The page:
Smartphones and other mobile communication devices are spurring increased attention to personal healthcare and potential health issues among teens and millennials.
Most children, from toddler age to adolescents to college students, are adept with mobile devices and are extremely comfortable sharing information and images via a wide range of apps. To that end, an increasing number now are sharing inquiries and photos regarding potential health issues and the trend, writes Perri Klass, M.D., in a New York Times blog post.
"It's a truism in pediatrics that teenagers are often frustratingly vague about their symptoms--how long, how severe, getting better or worse," Klass writes. "Their readiness to document their lives via cellphone can be highly useful since what used to be hard-to-pin-down stories in the office are now often illustrated."
Mobile devices, as FierceMobileHealthcare has reported, are playing an increasing role in helping teens dealing with a wide variety of issues, from chronic diseases to curbing binge drinking. One recent example is an app for preventive intervention programs, aimed at adolescents dealing with a range of issues, from drug use to sexually transmitted diseases.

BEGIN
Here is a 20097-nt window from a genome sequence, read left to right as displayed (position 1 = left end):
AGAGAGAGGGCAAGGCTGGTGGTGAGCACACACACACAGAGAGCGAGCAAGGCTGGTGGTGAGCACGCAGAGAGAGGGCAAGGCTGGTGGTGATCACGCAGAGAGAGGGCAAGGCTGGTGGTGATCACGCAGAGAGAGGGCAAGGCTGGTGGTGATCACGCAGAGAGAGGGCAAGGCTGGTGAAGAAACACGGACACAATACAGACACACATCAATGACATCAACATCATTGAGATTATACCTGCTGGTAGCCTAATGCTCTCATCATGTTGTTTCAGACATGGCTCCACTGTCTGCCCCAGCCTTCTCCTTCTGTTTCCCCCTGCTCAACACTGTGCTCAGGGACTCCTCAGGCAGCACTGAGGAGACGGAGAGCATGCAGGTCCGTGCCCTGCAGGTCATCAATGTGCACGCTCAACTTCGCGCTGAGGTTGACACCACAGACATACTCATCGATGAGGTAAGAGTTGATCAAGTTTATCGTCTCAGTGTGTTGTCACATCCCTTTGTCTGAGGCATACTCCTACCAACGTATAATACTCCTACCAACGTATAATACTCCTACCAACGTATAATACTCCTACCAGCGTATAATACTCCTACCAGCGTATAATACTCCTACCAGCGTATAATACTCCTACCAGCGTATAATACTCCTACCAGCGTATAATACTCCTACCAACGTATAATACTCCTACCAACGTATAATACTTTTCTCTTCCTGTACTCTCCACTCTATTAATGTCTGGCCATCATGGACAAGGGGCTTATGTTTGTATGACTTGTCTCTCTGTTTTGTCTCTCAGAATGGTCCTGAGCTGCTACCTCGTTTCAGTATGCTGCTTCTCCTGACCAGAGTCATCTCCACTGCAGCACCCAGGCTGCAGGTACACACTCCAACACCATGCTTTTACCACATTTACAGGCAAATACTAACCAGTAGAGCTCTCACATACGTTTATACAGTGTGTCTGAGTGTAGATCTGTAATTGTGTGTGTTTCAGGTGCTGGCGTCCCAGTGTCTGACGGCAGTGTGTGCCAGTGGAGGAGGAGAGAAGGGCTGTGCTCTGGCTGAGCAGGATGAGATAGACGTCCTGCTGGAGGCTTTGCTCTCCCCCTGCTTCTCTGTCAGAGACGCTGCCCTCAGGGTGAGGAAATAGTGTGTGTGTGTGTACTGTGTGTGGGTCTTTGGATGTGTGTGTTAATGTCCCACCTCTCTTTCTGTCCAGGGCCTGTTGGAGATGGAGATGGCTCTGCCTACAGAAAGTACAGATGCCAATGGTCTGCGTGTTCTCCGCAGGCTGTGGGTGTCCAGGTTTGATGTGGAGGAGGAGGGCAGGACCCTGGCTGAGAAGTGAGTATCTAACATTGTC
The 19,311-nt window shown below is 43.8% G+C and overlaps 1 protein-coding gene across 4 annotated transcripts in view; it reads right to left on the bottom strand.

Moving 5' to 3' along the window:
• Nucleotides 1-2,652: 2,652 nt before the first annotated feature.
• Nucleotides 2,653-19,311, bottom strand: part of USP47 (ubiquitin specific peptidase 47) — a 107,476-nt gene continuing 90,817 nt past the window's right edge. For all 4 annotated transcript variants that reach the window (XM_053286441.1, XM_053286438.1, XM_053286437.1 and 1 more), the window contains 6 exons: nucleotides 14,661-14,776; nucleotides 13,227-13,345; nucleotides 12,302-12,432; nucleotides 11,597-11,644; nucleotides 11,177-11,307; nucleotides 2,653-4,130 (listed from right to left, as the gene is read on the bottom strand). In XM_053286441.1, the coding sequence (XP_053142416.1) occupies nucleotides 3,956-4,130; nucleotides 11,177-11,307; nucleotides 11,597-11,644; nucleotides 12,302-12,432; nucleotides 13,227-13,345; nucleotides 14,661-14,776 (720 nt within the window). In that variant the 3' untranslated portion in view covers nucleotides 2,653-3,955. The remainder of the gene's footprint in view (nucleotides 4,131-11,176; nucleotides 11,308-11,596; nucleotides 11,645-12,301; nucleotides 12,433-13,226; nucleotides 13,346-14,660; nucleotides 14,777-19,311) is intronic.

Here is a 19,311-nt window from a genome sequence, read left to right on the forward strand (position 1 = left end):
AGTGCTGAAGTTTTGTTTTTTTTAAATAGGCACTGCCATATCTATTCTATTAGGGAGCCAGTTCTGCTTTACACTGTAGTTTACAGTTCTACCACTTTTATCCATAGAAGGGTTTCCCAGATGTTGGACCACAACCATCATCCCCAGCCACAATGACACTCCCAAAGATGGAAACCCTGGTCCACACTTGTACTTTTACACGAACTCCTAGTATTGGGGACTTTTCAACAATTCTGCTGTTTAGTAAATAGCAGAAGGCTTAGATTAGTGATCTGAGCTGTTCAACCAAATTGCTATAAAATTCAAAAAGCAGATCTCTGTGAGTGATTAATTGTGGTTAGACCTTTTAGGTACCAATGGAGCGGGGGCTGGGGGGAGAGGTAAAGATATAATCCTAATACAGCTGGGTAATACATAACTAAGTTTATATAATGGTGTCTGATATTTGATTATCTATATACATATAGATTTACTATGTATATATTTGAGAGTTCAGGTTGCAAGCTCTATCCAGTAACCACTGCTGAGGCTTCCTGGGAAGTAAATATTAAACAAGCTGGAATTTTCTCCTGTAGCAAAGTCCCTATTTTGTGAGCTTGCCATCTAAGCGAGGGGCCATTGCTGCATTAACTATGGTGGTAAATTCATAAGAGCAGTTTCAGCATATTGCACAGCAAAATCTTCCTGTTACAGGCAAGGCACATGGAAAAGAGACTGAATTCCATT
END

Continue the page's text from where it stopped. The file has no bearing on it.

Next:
Klass acknowledges that sharing personal data via mobile devices to identify health issues, compared to the in-person diagnostic setting, can be a bit tricky and there are risks relating to privacy involved. But none of those should prevent either young device users or providers from embracing the opportunity, she says. What's more, she notes, the fact teens are using devices to deal with potential health issues should lead to creating a framework where adolescents can help themselves and help others.
For more information:
- read the New York Times blog post